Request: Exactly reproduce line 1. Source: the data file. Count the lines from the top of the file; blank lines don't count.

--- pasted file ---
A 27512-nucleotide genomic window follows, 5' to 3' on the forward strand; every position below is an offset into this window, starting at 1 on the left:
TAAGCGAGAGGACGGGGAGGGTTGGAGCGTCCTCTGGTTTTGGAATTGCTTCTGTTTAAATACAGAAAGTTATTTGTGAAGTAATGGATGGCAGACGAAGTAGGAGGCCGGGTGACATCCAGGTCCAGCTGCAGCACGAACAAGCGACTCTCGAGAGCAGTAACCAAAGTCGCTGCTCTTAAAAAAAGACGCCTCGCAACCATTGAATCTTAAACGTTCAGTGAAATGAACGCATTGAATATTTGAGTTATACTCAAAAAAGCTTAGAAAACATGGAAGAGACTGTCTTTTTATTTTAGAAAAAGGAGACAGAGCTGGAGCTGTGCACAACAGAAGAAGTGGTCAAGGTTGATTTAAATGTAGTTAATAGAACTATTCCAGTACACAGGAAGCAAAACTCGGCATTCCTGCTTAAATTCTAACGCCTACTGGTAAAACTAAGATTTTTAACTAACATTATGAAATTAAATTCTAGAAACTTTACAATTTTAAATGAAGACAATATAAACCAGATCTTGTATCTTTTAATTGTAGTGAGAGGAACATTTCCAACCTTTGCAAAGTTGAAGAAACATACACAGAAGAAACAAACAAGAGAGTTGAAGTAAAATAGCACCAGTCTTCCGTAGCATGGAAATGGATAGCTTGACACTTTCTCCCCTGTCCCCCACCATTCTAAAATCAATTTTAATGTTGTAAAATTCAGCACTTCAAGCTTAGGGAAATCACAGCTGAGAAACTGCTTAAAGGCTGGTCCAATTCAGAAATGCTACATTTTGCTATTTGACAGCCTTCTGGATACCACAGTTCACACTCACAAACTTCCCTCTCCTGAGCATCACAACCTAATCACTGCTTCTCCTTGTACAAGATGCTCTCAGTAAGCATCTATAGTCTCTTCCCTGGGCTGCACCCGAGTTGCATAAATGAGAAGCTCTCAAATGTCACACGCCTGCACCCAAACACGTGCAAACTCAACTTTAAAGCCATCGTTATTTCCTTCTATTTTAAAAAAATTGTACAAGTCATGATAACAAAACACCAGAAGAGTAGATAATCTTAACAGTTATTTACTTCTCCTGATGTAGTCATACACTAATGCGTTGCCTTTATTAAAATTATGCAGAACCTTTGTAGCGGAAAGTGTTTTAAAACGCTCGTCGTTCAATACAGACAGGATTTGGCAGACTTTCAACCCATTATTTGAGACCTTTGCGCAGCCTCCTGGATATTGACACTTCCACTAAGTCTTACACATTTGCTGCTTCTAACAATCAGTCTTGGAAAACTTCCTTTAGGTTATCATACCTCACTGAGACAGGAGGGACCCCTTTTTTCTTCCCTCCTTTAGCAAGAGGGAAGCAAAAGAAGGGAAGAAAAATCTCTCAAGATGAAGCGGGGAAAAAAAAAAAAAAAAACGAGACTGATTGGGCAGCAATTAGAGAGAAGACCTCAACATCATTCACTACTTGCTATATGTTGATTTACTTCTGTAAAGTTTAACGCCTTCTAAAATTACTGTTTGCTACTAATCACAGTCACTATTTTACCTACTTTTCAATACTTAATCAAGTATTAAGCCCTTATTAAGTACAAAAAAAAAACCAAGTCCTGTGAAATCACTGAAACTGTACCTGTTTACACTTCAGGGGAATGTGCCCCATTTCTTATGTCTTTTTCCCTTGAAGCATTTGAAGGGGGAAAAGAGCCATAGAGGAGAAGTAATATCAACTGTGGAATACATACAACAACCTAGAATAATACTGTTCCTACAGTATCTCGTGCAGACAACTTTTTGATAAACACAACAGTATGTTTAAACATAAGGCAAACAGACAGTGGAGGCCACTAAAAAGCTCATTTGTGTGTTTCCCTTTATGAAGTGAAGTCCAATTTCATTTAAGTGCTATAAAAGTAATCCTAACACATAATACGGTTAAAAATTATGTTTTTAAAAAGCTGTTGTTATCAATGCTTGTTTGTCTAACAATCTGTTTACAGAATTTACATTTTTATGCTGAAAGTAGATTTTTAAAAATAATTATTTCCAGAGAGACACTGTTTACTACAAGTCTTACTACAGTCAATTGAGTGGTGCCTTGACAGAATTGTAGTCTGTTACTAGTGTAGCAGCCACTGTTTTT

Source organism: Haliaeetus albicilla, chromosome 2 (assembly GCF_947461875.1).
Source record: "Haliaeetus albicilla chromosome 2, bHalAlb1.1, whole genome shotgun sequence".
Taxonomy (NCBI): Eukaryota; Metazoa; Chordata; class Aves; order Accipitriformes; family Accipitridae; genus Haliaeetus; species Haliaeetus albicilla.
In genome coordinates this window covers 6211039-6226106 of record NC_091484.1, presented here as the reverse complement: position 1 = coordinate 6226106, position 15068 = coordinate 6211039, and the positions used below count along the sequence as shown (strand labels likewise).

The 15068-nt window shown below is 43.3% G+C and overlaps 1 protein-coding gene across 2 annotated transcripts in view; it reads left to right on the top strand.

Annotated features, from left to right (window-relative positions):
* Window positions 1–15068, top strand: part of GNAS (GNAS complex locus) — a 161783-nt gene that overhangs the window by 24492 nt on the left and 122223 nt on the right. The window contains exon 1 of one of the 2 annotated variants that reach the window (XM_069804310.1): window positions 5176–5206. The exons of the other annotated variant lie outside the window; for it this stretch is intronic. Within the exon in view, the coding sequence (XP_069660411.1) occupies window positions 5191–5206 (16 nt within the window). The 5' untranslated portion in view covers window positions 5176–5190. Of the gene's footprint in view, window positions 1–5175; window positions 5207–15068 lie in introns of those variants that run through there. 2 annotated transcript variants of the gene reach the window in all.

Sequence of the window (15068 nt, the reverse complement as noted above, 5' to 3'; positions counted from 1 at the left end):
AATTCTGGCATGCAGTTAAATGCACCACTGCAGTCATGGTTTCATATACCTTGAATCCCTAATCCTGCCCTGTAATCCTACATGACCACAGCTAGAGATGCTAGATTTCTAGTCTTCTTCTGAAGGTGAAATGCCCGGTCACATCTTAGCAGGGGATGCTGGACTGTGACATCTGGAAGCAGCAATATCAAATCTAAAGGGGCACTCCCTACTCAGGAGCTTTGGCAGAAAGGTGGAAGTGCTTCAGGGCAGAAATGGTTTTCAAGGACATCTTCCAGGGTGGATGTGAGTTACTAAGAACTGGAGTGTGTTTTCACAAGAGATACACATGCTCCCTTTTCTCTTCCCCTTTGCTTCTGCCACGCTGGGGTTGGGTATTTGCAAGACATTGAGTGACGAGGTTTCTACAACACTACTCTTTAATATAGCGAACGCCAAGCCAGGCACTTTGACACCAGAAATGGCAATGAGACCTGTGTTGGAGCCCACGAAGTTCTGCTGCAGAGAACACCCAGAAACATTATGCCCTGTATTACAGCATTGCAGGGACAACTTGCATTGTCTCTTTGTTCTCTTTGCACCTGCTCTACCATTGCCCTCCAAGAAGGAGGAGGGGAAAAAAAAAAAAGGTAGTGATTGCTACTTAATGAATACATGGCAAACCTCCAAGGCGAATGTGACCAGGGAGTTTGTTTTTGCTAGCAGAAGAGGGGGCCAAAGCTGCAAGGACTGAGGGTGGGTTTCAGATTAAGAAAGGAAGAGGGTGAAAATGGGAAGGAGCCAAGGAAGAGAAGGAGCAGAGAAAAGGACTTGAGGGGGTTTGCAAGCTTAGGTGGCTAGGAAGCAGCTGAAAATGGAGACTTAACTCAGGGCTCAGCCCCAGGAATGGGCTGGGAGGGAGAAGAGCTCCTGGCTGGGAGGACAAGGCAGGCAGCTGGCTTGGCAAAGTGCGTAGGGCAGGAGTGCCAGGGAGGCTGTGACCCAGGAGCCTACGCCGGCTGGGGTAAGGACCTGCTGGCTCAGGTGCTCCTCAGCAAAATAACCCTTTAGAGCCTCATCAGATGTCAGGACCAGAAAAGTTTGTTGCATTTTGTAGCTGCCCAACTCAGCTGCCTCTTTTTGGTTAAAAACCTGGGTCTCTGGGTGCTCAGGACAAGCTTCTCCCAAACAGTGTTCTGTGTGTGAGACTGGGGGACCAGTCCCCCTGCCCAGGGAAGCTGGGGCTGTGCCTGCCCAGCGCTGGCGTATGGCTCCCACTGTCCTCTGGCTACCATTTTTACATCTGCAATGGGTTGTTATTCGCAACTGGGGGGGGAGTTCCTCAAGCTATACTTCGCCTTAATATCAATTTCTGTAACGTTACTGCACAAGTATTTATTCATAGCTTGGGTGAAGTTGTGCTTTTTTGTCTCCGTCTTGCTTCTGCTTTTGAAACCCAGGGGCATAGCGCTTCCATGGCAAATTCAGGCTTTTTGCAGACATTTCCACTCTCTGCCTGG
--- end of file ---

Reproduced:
A 27512-nucleotide genomic window follows, 5' to 3' on the forward strand; every position below is an offset into this window, starting at 1 on the left: